Senolytic treatments selectively destroy senescent cells, and several different approaches have been shown to produce some degree of rejuvenation in mice: reversal of measures of aging; reversal of the progression of specific age-related conditions; extension of life span. Most of these initial senolytics are repurposed pharmaceuticals drawn from cancer research databases, with the exceptions being the engineered peptide FOXO4-DRI, the suicide gene therapy developed by Oisin Biotechnologies, and SIWA Therapeutics' immunotherapy. Where animal study data has been published, the results produced by these varied senolytics are remarkably similar: up to 50% clearance of senescent cells from old tissues in mice, varying widely from tissue to tissue.
One of the repurposed pharmaceuticals is dasatinib, a drug already approved by the FDA for cancer treatment, with a sizable amount of human data by which we can judge side-effects and safety. Dasatinib is a generic drug that is mass produced by numerous manufacturers worldwide, whether with or without approval from the US government, and as a consequence it costs very little. This presents an interesting challenge for those companies attempting to produce senolytic therapies, as new treatments must run through clinical trials at enormous expense. In addition to proving new drug candidates or other classes of treatment, these trials will also provide supporting evidence that will allow physicians to prescribe off-label use of dasatinib at a tiny fraction of the cost that must be charged for new therapies in order to recoup development expenditure.
The principals of senolytic development companies will thus find themselves needing to produce treatments that can clear senescent cells far more effectively than the dasatinib and quercetin combination therapy. Even given the choice between a $100 drug that can clear 50% of senescent cells versus a $20,000 drug that can clear 80% of senescent cells, a company might struggle to obtain the desired level of sales over the long term. Though in fact the situation is more complex than this overly simplistic example, given the variability of results tissue by tissue, and there will be room for senolytics that turn out to be better for the heart, or lungs, or specific other organ than the competitors. But still, you see the challenge. This is particularly problematic for small molecule development, in which it is very expensive, uncertain, and time-consuming to attempt to improve specific aspects of an existing family of drugs. It is by no means certain that small molecule developers such as Unity Biotechnology will be able to produce drugs that are better enough to justify the price premium over dasatinib.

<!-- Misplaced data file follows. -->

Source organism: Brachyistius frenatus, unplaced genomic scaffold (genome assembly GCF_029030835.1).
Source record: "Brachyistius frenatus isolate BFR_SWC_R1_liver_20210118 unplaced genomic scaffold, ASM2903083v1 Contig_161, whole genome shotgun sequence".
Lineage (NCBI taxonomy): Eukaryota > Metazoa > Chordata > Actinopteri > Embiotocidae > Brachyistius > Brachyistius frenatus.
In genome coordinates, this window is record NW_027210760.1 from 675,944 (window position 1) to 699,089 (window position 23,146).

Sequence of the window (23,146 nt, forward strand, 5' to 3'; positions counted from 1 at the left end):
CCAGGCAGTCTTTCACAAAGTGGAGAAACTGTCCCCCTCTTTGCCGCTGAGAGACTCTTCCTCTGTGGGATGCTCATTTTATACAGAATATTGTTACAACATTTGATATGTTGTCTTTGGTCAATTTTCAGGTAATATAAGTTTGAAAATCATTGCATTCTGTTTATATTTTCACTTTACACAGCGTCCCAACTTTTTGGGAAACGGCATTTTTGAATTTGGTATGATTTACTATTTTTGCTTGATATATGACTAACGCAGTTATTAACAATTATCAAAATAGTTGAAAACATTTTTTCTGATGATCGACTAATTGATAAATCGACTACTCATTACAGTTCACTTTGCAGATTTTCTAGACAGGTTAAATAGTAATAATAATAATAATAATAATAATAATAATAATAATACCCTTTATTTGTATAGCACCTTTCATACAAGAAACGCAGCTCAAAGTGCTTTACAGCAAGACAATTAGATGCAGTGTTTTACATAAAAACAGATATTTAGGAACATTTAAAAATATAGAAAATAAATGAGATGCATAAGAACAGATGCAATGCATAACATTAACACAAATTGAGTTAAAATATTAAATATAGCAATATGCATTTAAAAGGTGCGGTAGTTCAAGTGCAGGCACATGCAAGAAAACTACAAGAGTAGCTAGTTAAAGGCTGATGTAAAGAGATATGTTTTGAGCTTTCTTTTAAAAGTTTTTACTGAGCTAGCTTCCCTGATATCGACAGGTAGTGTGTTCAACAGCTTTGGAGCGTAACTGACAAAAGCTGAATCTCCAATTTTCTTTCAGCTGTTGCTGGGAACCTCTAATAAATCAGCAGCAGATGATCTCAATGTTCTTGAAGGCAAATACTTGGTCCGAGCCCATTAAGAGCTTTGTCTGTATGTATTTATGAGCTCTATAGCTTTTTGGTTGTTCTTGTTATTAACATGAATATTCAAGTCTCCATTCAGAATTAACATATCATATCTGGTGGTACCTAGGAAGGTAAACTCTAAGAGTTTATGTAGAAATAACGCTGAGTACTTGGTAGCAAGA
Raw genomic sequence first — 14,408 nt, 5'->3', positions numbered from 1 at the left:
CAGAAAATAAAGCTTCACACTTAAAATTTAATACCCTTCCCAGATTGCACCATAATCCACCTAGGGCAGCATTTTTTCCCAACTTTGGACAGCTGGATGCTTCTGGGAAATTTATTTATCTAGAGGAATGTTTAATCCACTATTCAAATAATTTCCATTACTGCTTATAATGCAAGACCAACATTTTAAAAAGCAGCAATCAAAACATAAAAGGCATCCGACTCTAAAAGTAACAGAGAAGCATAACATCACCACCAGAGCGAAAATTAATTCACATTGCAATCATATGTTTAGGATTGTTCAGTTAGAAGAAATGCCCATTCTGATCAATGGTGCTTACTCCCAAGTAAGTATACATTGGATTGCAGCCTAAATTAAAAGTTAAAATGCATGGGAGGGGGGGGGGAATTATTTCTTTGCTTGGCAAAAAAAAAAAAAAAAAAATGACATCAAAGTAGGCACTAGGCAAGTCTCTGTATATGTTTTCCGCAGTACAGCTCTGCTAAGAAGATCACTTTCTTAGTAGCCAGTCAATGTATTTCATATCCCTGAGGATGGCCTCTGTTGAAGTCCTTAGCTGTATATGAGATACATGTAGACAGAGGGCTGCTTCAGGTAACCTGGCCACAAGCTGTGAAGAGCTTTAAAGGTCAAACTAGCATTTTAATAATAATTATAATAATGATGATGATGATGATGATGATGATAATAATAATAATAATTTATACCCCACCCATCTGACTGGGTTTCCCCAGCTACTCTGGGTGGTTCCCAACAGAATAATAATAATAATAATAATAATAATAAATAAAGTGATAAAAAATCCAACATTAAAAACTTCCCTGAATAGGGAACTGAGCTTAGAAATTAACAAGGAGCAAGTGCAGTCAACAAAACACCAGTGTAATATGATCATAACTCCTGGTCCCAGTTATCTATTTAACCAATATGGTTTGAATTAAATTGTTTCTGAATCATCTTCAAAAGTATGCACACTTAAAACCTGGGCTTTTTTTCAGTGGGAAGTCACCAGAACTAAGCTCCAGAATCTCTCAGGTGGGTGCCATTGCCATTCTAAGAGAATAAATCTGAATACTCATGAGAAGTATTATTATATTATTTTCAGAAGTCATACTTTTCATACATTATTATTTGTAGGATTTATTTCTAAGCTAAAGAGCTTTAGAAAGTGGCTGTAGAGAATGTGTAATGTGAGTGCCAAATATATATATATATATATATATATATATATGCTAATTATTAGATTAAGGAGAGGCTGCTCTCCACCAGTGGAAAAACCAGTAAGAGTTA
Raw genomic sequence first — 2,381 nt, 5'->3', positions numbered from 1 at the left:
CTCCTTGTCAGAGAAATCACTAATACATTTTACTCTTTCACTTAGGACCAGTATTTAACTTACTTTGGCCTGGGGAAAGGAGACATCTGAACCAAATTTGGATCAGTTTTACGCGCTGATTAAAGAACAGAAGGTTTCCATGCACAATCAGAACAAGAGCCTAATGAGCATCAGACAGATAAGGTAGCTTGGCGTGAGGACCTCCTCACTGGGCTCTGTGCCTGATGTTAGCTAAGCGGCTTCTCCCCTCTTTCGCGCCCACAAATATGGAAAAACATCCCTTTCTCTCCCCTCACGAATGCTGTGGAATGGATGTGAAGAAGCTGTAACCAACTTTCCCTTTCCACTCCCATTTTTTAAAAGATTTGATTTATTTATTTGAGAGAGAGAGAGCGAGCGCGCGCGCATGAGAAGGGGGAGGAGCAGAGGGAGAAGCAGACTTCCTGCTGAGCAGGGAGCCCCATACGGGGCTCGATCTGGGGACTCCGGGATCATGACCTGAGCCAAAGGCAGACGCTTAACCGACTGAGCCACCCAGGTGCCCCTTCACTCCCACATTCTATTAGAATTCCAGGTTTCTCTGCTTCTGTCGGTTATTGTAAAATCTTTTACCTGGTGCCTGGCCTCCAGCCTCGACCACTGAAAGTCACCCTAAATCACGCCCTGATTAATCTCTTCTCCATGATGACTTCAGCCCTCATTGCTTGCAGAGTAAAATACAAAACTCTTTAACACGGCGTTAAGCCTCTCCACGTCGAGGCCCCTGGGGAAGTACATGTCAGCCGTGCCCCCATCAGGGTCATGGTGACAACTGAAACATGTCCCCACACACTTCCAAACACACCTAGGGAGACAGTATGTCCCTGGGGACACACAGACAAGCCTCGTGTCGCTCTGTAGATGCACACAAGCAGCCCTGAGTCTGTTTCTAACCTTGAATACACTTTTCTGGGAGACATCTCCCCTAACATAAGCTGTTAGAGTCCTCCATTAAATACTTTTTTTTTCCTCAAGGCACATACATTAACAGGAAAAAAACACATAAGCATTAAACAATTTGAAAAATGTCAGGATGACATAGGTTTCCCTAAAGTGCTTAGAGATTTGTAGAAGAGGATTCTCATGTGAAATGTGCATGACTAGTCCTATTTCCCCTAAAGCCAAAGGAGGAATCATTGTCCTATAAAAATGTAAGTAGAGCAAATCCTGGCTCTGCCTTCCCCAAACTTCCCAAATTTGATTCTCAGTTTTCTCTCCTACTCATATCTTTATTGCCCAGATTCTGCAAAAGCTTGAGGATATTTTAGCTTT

Dasatinib provides a certain degree of sink or swim encouragement to do better, but this pales before the state of affairs that will result should piperlongumine turn out to be senolytic to much the same level in mammals. Which may well be the case, given recent data, but nothing is yet proven in certainty. If piperlongumine is in fact approximately as good at removing senescent cells as the dasatinib and quercetin combination, then this discovery will unleash the dietary supplement industry and in short order allow them to become the major players in the senolytic marketplace, rather than merely a gaggle of hopeful onlookers. Piperlongumine is a plant extract, a natural product that is regulated in a completely different way from small molecule drugs and other medical biotechnologies. It costs far less in time and funding to bring a new natural product to the marketplace, and the resulting supplements are as a result far cheaper than medicine. Given effectiveness for piperlongumine, established dietary product concerns will be selling low-cost senolytics to much of the world well prior to the point at which the first expensive senolytic therapies emerge from the FDA regulatory process.
One could argue that this particular vision is unlikely to come to pass on the basis that the other potentially senolytic categories of natural product are not in fact capable of killing enough senescent cells to be worthy of the name. The flavonoid quercetin, for example, doesn't do much on its own. Certainly not enough to be an alternative to a real senolytic, no matter how cheap it might be. Is this a valid argument to direct at piperlongumine? Maybe so, maybe not. We shall see when the data arrives. Anyone with a few hundred thousand dollars to invest could run the necessary mouse studies to prove or disprove the senolytic capacity of piperlongumine, and that is not a large number in comparison to what it requires to build a new supplement manufacturing and distribution business. Given this, one might wonder whether or not anyone in the industry is already working on this project.